Sunday, 20 March 2011

When sitting in circles was sitting in heaven

Uh oh. Another rant about the demise of British Libraries?

No.

Just a thought which came to me the other day as I sat in Richmond Library paging through the latest New Scientist.

A small, curly-haired blonde girl, her shoulders barely reached my knee, skipped past flushed with excitement. "When, mom? When?"

It turned out she was impatient for the start of story-time.

On further investigation - standing up and looking over a bookcase - I saw a dozen or so kids sat in eager circles around a lady squatting on a small plastic chair.

'My' little girl joined the group and the lady started to read from a large yellow book opened on her lap.

I was transported fifty-cough years back in time: the little wooden horse had collected quite a lot of money and stowed it away inside his hollow body when suddenly ...

I remember being completely transported, the words read to me made wonderful images in my mind, evoked real emotions. More than that, the sentences started to imprint patterns on my brain. Patterns representing communication, speech, the written word. I was being taught the more formal structure of written English and loving every second of it. And I was sharing the experience. I was learning the value of shared experiences.

If Richmond Library closes, if thousands of libraries throughout the United Kingdom close, where will these children go? What are we taking away from them by not letting them share this joy?

A library is not just a building from which books are borrowed.

3 comments:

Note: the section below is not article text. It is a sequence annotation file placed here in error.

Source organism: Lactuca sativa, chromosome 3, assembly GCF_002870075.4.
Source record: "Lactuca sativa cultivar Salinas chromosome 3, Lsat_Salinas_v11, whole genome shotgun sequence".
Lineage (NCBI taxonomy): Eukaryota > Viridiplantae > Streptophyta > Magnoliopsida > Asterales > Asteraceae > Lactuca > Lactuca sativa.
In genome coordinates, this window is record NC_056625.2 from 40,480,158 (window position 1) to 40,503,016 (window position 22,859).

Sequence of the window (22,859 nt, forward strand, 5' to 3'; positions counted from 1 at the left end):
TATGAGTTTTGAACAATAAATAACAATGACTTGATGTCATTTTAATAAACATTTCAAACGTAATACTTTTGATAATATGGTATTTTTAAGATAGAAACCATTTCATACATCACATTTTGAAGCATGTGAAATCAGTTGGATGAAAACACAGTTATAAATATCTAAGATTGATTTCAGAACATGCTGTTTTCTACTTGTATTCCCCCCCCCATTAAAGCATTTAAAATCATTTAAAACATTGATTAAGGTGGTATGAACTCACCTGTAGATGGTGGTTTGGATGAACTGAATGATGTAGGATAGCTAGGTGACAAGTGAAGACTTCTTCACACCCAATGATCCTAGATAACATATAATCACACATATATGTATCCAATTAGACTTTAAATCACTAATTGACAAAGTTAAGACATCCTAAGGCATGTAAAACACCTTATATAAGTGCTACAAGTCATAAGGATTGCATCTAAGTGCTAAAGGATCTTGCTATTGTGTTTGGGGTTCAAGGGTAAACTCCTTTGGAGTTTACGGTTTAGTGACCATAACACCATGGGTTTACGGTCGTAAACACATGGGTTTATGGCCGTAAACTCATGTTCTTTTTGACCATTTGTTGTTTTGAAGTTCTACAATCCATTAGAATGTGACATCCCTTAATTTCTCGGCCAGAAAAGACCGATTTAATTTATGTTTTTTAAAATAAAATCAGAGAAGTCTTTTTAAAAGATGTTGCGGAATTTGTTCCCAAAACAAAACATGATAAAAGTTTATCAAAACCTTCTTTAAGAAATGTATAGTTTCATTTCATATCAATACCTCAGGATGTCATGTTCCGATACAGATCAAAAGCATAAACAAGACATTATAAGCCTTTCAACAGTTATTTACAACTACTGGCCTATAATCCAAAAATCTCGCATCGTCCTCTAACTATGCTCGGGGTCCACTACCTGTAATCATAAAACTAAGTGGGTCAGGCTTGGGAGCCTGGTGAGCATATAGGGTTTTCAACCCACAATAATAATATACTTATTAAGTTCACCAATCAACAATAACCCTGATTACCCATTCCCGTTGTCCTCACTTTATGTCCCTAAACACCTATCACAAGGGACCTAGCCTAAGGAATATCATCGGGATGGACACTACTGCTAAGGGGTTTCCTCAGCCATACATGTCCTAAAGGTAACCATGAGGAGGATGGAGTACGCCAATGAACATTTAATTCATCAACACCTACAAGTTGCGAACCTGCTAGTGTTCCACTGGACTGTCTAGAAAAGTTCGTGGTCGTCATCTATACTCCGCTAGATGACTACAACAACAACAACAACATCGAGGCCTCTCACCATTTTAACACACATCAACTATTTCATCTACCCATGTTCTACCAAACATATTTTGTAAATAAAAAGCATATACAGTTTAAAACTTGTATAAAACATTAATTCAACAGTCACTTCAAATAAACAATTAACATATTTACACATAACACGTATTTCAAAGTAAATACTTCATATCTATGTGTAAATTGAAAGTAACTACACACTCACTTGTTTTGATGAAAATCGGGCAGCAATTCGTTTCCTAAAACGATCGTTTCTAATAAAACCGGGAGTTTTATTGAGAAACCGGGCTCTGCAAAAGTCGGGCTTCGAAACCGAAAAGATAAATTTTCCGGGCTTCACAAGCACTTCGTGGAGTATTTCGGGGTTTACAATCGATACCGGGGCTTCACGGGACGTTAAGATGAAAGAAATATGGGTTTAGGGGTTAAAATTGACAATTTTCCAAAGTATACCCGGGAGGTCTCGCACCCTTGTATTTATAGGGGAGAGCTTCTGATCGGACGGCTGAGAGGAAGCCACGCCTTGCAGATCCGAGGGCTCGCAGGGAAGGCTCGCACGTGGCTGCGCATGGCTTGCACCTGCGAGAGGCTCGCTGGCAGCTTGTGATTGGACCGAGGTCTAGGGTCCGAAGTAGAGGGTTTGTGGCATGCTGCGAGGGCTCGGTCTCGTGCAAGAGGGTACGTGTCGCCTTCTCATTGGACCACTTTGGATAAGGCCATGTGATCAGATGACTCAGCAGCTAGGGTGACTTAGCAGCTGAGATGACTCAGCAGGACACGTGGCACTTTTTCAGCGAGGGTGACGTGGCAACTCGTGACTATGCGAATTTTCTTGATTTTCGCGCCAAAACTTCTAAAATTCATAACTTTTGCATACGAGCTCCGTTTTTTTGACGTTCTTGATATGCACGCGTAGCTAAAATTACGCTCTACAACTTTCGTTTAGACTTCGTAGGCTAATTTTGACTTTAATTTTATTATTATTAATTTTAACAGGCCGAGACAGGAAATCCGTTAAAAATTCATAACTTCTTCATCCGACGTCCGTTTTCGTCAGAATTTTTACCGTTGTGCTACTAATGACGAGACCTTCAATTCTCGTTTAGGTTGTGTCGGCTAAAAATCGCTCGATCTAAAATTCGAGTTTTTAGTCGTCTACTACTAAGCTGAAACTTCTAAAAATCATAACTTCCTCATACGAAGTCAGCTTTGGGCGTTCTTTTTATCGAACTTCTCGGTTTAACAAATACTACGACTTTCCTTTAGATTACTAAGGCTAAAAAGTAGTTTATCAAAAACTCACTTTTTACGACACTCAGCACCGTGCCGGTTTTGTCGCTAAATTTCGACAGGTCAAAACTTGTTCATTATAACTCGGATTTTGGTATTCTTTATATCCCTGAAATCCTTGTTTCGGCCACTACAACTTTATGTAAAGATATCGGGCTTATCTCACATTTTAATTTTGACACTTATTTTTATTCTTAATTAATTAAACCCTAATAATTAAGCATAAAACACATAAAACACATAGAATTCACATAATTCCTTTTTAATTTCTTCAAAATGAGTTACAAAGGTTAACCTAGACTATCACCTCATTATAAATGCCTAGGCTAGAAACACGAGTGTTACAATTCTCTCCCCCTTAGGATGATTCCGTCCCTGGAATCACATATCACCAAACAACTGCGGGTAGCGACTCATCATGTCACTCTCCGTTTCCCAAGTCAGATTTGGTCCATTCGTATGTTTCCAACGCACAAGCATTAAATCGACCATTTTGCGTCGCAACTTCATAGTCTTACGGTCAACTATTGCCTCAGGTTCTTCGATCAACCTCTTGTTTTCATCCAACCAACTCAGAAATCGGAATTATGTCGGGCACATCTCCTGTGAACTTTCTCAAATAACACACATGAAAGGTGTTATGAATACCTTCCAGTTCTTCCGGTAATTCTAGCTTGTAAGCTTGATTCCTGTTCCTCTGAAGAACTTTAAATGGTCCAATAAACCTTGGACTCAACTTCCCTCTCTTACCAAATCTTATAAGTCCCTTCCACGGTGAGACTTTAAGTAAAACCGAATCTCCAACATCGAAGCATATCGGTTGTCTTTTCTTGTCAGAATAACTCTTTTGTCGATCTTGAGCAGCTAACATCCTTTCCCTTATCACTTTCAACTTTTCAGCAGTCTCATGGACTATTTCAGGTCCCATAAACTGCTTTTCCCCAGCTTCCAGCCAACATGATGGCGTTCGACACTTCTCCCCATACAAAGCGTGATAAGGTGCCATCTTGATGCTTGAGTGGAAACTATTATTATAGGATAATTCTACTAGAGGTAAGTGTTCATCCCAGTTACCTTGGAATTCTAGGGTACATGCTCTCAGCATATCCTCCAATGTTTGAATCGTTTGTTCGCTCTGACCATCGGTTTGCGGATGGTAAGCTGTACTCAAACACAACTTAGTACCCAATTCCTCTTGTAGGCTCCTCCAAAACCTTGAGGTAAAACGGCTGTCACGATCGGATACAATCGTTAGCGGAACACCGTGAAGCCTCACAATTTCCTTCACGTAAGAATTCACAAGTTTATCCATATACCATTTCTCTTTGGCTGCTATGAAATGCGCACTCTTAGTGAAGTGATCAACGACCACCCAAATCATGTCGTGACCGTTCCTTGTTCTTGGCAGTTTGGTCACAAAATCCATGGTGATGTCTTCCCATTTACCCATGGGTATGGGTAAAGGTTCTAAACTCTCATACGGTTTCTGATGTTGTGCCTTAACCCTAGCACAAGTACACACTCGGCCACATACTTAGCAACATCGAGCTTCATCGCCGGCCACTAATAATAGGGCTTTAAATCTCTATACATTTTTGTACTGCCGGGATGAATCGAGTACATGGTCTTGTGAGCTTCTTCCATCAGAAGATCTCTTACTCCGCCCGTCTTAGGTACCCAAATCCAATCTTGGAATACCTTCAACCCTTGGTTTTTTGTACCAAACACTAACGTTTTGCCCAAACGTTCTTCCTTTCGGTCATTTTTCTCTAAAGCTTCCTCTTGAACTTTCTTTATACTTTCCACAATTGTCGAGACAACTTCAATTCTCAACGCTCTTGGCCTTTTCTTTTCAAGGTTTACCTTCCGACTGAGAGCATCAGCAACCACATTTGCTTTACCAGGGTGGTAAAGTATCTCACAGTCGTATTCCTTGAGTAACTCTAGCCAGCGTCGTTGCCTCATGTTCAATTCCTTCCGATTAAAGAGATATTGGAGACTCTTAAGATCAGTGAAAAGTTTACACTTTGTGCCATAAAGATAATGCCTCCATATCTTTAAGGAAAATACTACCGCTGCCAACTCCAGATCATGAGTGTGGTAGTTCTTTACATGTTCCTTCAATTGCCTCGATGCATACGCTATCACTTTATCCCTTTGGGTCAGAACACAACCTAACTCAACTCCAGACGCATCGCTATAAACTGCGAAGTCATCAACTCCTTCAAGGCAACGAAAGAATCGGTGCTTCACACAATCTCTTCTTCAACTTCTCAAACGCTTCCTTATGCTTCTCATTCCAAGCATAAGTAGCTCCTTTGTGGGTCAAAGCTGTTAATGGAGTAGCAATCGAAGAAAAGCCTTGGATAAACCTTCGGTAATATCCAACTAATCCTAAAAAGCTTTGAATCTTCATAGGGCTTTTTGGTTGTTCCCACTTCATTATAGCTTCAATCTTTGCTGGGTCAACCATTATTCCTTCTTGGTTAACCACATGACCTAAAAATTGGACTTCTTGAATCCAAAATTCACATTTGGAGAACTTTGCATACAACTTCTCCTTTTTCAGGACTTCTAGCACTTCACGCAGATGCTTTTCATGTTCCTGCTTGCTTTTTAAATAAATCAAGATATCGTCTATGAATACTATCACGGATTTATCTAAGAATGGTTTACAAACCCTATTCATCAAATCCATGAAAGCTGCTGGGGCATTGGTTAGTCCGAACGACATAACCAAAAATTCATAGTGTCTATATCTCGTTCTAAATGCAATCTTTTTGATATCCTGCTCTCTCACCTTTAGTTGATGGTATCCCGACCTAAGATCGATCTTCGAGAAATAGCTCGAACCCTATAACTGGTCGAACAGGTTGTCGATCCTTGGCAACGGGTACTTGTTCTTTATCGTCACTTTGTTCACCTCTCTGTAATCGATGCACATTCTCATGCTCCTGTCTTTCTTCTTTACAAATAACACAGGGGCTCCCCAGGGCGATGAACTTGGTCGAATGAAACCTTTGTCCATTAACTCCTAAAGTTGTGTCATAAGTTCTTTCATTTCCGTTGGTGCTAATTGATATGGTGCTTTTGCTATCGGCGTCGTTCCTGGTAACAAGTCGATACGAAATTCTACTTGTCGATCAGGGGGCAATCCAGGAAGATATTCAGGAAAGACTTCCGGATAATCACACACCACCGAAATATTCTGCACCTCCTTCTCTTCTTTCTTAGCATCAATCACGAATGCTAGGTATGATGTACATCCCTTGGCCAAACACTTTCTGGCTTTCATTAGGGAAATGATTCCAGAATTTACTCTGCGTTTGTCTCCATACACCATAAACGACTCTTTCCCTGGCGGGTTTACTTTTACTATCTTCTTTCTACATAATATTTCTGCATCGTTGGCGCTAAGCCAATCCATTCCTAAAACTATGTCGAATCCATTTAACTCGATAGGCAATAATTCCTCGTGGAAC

1. The problem my local library (Valencia, in the Santa Clarita Valley, 30 miles north of Los Angeles) is facing is the wanton desire of the City Council to run it instead of the County of Los Angeles, therefore cutting us off from branches we should be connected to, because we're isolated enough already by mountain and freeway.

    Never mind that this is a City Council with members who do not own library cards. They just want to save money, damn the consequences to the people like me who actually use the libraries, who rely on them to get books that aren't readily found in the three libraries that make up the Santa Clarita system (also Canyon Country and Newhall). Without those County libraries, I would not have discovered the works of Quentin Crisp, nor such novels as "Lawnboy" by Paul Lisicky.

    Without those County libraries, I would not have published my first book or even been able to write it, because all the books I had checked out to do the research were not from any of those three libraries.

    The City Council plans to hand off operations to a northeastern United States corporate outfit called LSSI, designed to streamline library operations, and probably displace those wonderful, wonderful library people who have been there for so many years, who have been so gracious and patient with me and other voracious leaders, those who, instead of complaining about the amount of books I had on hold, wordlessly put them on a cart in the back and hauled it out whenever I was there.

    I know that once that cutoff from the County officially takes place, I'll still have a library. But it won't be the same. Exploration will not be as widespread for me as it had been. Those in power do not understand the true value of libraries. Or maybe they just don't want us to know.

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  2. Voracious "readers", I meant. I'm still getting used to this whole reading thing. ;)

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  3. Such a sad thought not to have a library. :(

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